Re: What does your conceptualisation process look like?

I spend 10 minutes brainstorming on paper every day. Sometimes I write about stuff I read the day before, sometimes silly things on my mind, things I don't understand and dumb things people (including me) do. Mash it together and I usually have a pretty good story idea at the end of those 10 minutes, or the raw materials for a joke or two. 

Even if I don't have anything good at the end of those 10 minutes, I definitely will once I have filled up the notebook. 

Once I have an idea, spend a bunch of time trying to think up thematic principles for it and check it out from that lense. 

Then apply plot structure of choice. 



Re: What does your conceptualisation process look like?

My ideas are primarily motivated by spite. I see something badly written enough that it offends me that it's so successful, scoff "that would be so easily made better by -- " to myself, and then find I have to try it to find out whether it *can* be made better. Then I have a story.

I don't know where the ideas come from. The little gremlin in my brain mines them, throws them into my thoughts, and then leaves me the arduous task of actually assembling them into a coherent narrative.

Re: What does your conceptualisation process look like?


RenamedUser8903457 Wrote: In other words, where do your ideas for writing come from

My brain.

Quote:how do you flesh them out?

Sometimes drugs (they're legal here after all);
sometimes getting out into nature and hiking around will do it, working in my garden or whatever.
Sometimes I'll think about story ideas and flesh them out while I'm in the shower. 
There's no clear-cut answer. 

Re: What does your conceptualisation process look like?

Ideas usually come from what I think of. They come from my brain.

How I flesh them out is two weeks of running the idea in my head. I don't write anything down. I don't commit to it yet. If my idea can get past the two-week stew, then I'll work on it and start the story prep. This keeps me from starting half-baked stories that go nowhere.

I generally don't visit old story ideas. If I like something that much, I tend not to forget it.

Re: What does your conceptualisation process look like?

I described mine here: Writing Process thread but as a general recommendation I think you can't go too far wrong with the snowflake method, webbing, and a list of your previously collected ideas as tools in your arsenal.  Some people who are more visual thinkers probably do better with collecting images or drawing than webbing.  I use templates and lists too, but people who are more on the pantser end of things don't usually like that engineering or architectural kind of approach.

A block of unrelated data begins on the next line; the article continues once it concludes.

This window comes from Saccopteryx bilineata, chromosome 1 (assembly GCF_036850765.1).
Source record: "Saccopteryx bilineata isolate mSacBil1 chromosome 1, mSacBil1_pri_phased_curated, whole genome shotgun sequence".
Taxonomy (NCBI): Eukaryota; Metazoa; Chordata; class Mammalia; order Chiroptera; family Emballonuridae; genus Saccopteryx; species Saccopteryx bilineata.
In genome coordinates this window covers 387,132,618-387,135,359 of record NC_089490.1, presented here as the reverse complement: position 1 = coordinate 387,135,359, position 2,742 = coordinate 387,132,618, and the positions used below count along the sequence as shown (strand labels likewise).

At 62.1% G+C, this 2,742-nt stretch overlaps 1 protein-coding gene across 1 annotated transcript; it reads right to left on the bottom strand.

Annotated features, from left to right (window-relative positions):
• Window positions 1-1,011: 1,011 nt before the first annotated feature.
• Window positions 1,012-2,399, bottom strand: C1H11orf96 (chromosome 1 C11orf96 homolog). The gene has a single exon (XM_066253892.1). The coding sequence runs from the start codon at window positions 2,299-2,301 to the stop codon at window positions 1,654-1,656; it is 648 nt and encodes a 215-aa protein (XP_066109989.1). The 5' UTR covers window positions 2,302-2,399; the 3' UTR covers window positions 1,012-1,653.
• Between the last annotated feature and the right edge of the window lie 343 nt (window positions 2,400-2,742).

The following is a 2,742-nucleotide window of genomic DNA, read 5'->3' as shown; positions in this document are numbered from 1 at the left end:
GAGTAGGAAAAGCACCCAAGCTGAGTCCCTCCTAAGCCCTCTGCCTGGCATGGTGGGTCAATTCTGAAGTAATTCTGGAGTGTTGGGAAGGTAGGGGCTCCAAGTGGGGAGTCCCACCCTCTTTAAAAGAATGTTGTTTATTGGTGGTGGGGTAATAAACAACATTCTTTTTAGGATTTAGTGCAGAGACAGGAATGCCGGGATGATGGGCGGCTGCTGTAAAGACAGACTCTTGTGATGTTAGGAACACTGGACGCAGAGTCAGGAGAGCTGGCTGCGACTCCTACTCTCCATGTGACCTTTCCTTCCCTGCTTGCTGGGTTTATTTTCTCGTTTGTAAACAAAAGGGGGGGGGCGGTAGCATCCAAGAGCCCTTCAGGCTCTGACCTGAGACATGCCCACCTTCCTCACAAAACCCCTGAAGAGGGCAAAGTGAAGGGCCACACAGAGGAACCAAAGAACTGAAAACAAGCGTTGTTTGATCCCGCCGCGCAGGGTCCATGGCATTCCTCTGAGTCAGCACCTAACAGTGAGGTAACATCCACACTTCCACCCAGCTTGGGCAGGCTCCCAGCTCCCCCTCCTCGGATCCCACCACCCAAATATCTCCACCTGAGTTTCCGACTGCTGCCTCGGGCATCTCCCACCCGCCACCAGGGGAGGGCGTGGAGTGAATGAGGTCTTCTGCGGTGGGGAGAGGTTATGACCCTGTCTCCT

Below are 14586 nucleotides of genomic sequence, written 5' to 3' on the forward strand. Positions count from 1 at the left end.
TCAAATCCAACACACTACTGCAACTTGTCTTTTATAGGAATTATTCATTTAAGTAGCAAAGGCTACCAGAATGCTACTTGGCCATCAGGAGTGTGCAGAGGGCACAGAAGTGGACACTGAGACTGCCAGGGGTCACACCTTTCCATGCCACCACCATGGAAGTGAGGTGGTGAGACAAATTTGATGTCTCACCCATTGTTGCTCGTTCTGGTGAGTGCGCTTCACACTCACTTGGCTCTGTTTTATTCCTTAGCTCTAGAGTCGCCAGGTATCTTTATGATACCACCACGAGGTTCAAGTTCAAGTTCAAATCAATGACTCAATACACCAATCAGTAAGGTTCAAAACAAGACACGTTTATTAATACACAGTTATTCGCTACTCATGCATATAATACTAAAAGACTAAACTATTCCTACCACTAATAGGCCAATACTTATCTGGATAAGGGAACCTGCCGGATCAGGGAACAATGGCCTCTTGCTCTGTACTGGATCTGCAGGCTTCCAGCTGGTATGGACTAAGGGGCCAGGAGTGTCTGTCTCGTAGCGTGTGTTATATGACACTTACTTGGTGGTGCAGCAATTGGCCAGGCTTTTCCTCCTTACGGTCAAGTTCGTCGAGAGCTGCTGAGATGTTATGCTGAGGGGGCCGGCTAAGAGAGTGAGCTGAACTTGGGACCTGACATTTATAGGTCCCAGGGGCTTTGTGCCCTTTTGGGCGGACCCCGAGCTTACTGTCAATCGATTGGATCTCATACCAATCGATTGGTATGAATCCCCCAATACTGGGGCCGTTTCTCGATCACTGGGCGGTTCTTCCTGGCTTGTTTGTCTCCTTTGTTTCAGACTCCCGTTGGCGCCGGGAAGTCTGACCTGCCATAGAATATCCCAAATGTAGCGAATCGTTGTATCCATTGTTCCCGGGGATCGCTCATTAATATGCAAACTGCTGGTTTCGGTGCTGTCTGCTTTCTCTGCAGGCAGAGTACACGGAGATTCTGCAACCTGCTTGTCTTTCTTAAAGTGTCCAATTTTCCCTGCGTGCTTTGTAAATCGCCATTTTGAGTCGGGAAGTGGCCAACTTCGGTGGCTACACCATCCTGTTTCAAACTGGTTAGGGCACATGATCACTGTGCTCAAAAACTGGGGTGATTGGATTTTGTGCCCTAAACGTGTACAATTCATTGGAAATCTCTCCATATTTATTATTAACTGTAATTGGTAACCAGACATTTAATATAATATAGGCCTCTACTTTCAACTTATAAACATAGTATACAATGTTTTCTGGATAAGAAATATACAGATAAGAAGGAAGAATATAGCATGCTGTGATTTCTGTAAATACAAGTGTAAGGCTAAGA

I really like to do my concepting as a social activity rather than something I do in isolation, but it seems rare for writers to be interested in that.  Maybe because a lot of people concept faster than I do because they are more eager to start writing or they are more decisive.

Re: What does your conceptualisation process look like?

I usually start with a question. For Vile it was easy.

What would you bring to a fantasy world and what would you bring back?

I answered this question for myself and then asked a bunch of friends the same question.

I started figuring out my characters while listening to music. Different songs spoke to me about different characters; what their personality was like or what their journey was going to be like. I fleshed out little profiles for them and then began writing out vignettes for each character to explore how they react to different situations. That helped me flesh them out and give them unique voices.

Then I move onto the first draft. Start with a hook. Jump into the most interesting part of the setup for the book. In this instance my four main boys driving through a portal to another world and fighting monster wolves alongside a dwarf. 

Once I have the hook I will write my first draft as a stream of consciousness. Then create a reverse outline trying to figure out what scenes I wrote and what I attempted to do in each scene. With a clear layout of the first draft, I begin the second draft and try my hardest to hammer home the characters and the dialogue because thats what matters to me this time around. For someone on the outside reading it, the story might look like a script because it is so focused on moving from scene to scene to flesh out dialogue.

Third draft is interweaving the outline and the second draft with a detailed environment and much more description. Especially fight scenes. I love to come back to any conflict and really flesh it out. Because fights are my bread and butter. 

Then I edit and revise until I'm dead inside.